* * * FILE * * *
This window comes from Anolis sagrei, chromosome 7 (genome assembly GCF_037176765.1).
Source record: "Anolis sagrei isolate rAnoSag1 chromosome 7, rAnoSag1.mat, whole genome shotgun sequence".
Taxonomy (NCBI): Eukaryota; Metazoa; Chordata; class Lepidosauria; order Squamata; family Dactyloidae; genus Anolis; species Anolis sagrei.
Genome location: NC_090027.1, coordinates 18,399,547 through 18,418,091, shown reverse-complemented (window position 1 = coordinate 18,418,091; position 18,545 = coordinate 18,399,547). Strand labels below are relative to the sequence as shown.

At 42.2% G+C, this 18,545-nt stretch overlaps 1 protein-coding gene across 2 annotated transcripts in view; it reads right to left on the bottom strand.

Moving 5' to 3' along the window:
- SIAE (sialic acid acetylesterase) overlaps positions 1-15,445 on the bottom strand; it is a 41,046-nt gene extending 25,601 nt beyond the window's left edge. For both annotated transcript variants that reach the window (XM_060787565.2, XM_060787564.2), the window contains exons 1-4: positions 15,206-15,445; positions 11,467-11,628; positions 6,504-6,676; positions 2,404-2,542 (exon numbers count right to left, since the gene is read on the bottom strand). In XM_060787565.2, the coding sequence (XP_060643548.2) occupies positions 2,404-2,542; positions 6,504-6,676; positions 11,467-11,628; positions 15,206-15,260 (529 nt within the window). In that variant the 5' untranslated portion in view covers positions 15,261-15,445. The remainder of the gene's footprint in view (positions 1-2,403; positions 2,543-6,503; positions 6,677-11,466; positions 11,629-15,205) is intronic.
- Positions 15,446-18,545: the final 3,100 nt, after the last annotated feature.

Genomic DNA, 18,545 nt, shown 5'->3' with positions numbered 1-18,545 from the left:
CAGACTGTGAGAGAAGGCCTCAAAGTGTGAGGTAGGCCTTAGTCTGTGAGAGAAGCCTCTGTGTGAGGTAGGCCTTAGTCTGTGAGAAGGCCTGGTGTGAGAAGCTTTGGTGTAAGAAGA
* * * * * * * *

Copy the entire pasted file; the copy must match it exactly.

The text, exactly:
This window comes from Anolis sagrei, chromosome 7 (genome assembly GCF_037176765.1).
Source record: "Anolis sagrei isolate rAnoSag1 chromosome 7, rAnoSag1.mat, whole genome shotgun sequence".
Taxonomy (NCBI): Eukaryota; Metazoa; Chordata; class Lepidosauria; order Squamata; family Dactyloidae; genus Anolis; species Anolis sagrei.
Genome location: NC_090027.1, coordinates 18,399,547 through 18,418,091, shown reverse-complemented (window position 1 = coordinate 18,418,091; position 18,545 = coordinate 18,399,547). Strand labels below are relative to the sequence as shown.

At 42.2% G+C, this 18,545-nt stretch overlaps 1 protein-coding gene across 2 annotated transcripts in view; it reads right to left on the bottom strand.

Moving 5' to 3' along the window:
- SIAE (sialic acid acetylesterase) overlaps positions 1-15,445 on the bottom strand; it is a 41,046-nt gene extending 25,601 nt beyond the window's left edge. For both annotated transcript variants that reach the window (XM_060787565.2, XM_060787564.2), the window contains exons 1-4: positions 15,206-15,445; positions 11,467-11,628; positions 6,504-6,676; positions 2,404-2,542 (exon numbers count right to left, since the gene is read on the bottom strand). In XM_060787565.2, the coding sequence (XP_060643548.2) occupies positions 2,404-2,542; positions 6,504-6,676; positions 11,467-11,628; positions 15,206-15,260 (529 nt within the window). In that variant the 5' untranslated portion in view covers positions 15,261-15,445. The remainder of the gene's footprint in view (positions 1-2,403; positions 2,543-6,503; positions 6,677-11,466; positions 11,629-15,205) is intronic.
- Positions 15,446-18,545: the final 3,100 nt, after the last annotated feature.

Genomic DNA, 18,545 nt, shown 5'->3' with positions numbered 1-18,545 from the left:
CAGACTGTGAGAGAAGGCCTCAAAGTGTGAGGTAGGCCTTAGTCTGTGAGAGAAGCCTCTGTGTGAGGTAGGCCTTAGTCTGTGAGAAGGCCTGGTGTGAGAAGCTTTGGTGTAAGAAGA